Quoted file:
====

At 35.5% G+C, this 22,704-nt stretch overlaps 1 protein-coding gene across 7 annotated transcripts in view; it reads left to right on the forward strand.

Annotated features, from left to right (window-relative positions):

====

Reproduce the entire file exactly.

At 35.5% G+C, this 22,704-nt stretch overlaps 1 protein-coding gene across 7 annotated transcripts in view; it reads left to right on the forward strand.

Annotated features, from left to right (window-relative positions):